CofC executive says contracts in jeopardy
Published 11:39 am Tuesday, July 19, 2011
Seventeen businesses in Vicksburg and Warren County could lose their ability to compete for some federal contracts if a special small-business designation is allowed to expire, the director of the Vicksburg-Warren County Chamber of Commerce said Monday.
Chamber director Christi Kilroy told the Vicksburg Board of Mayor and Aldermen that the area’s Historically Underutilized Business Zone, or HUBZone, is set to expire in October. She urged the board to help get the designation extended, adding the recent flood might help get the designation renewed.
The board authorized Mayor Paul Winfield to write U.S. Rep. Bennie Thompson, D-Miss., and other state and federal officials and agencies that could help the county retain the designation.
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According to the U.S. Small Business Administration, HUBZone is a contracting program designed to encourage business development in areas that are traditionally underutilized. It is designed to promote economic development and employment in distressed areas by providing access to more federal contract opportunities.
Vicksburg’s HUBZone includes an area bounded on the west by the Mississippi River, by Main Street on the North, Mission 66 and Confederate Avenue on the east, and on the south by an area north of Bowmar Avenue from the river to Confederate.
“There are federal (budget) set-asides for federal government contracts that only HUBZone businesses can bid on,” Kilroy said, adding that the U.S. Army Corps of Engineers is one of the federal agencies with HUBZone set asides.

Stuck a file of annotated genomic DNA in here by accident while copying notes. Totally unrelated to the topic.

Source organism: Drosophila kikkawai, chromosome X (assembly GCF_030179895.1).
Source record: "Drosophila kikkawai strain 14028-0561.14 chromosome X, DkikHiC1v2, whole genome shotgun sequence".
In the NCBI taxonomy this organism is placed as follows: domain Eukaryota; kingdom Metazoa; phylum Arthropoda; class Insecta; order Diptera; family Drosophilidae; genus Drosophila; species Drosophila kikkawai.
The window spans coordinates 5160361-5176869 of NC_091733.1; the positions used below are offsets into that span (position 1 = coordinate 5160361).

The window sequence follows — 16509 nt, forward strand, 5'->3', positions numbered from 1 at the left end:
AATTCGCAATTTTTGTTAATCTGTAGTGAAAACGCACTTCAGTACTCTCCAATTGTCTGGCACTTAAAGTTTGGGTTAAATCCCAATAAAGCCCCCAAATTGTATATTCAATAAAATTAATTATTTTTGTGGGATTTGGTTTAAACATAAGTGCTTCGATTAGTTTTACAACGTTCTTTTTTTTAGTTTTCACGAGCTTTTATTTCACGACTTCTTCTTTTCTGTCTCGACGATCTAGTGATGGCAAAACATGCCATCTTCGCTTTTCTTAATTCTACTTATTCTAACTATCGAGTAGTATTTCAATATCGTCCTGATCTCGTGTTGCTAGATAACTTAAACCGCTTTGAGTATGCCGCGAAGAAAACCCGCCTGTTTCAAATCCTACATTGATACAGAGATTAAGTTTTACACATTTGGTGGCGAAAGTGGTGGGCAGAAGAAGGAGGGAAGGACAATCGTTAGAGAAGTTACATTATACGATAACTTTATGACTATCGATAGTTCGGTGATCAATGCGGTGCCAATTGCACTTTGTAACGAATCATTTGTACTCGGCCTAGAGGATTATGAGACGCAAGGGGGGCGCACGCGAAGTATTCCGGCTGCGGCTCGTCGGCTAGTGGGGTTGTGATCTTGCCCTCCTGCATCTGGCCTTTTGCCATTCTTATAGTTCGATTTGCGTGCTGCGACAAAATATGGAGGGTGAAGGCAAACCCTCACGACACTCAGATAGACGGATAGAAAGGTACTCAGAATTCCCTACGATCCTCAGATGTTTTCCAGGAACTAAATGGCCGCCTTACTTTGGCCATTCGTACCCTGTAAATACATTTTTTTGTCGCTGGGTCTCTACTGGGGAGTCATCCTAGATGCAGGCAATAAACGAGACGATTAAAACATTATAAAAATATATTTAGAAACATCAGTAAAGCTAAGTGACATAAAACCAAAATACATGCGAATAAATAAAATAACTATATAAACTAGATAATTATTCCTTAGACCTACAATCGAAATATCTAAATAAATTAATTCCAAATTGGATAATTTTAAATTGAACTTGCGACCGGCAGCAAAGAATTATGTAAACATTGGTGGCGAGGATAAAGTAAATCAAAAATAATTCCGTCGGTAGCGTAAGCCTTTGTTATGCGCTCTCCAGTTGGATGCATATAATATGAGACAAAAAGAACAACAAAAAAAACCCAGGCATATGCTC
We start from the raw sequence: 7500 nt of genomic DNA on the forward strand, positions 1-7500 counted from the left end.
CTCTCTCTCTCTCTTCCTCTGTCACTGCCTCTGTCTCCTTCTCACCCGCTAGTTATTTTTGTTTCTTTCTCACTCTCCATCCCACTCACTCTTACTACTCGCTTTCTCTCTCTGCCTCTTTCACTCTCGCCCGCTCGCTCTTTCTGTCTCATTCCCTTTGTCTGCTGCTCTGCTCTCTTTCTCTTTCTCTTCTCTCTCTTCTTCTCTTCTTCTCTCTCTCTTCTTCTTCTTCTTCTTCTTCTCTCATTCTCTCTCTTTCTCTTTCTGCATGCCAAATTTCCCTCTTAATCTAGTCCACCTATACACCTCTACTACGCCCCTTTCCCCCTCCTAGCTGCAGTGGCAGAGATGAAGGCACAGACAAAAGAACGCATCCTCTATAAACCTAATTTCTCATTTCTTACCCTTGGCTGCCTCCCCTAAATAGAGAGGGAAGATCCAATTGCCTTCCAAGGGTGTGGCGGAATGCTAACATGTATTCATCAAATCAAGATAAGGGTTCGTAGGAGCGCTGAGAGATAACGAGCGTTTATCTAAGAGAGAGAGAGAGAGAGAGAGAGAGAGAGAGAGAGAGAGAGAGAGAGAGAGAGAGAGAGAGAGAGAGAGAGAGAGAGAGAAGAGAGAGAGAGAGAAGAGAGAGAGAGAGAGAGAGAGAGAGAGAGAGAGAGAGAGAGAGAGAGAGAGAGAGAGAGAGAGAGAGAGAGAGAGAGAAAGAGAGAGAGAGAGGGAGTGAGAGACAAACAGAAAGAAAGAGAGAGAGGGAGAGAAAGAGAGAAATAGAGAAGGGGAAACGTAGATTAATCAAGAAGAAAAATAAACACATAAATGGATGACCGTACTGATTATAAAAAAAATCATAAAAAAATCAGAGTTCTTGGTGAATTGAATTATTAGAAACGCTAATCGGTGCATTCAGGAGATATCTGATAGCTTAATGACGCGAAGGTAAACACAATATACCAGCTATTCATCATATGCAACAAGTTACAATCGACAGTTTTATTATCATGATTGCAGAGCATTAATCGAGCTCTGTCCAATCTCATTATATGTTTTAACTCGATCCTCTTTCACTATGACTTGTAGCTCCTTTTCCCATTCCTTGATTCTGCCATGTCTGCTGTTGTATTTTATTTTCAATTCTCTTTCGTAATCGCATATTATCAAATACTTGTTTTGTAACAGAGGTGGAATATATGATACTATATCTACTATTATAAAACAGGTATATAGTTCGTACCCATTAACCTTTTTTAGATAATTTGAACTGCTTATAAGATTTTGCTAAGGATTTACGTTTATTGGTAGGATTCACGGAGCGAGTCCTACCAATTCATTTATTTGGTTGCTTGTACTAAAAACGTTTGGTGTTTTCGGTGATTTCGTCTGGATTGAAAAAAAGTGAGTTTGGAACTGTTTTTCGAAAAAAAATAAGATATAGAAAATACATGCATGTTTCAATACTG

If the county or the city loses its designation, she said, local HUBZone companies will lose their certification and their ability to compete for the federal contracts.
Don Miller, vice president of Riverside Construction, one of the county’s HUBZone businesses, told the board that his company has done several million dollars in work for the Corps under the HUBZone program.
“We do levee work, relief wells and rock work,” he said, adding that the company employs 42 people.
Miller said the company stands to lose a substantial part of its business if the HUBZone status expires. The federal contracts with the Corps, he said, represent a large part of the company’s business.
“It puts us at a disadvantage,” he said. “Another HUBZone company would have to bid on the project and we would have to subcontract.”
It could also mean moving across the river to Mound, La., Miller said, where the company owns land in a HUBZone. He said after the meeting that the company would keep its HUBZone designation because it would be in another zone.
“All we would have to do is notify the SBA of our change of address,” he said. “We’re hoping we won’t have to do that. Riverside Construction has been here a long time. We don’t want to do it, but it took us a year to get our HUBZone designation. We want to keep it.”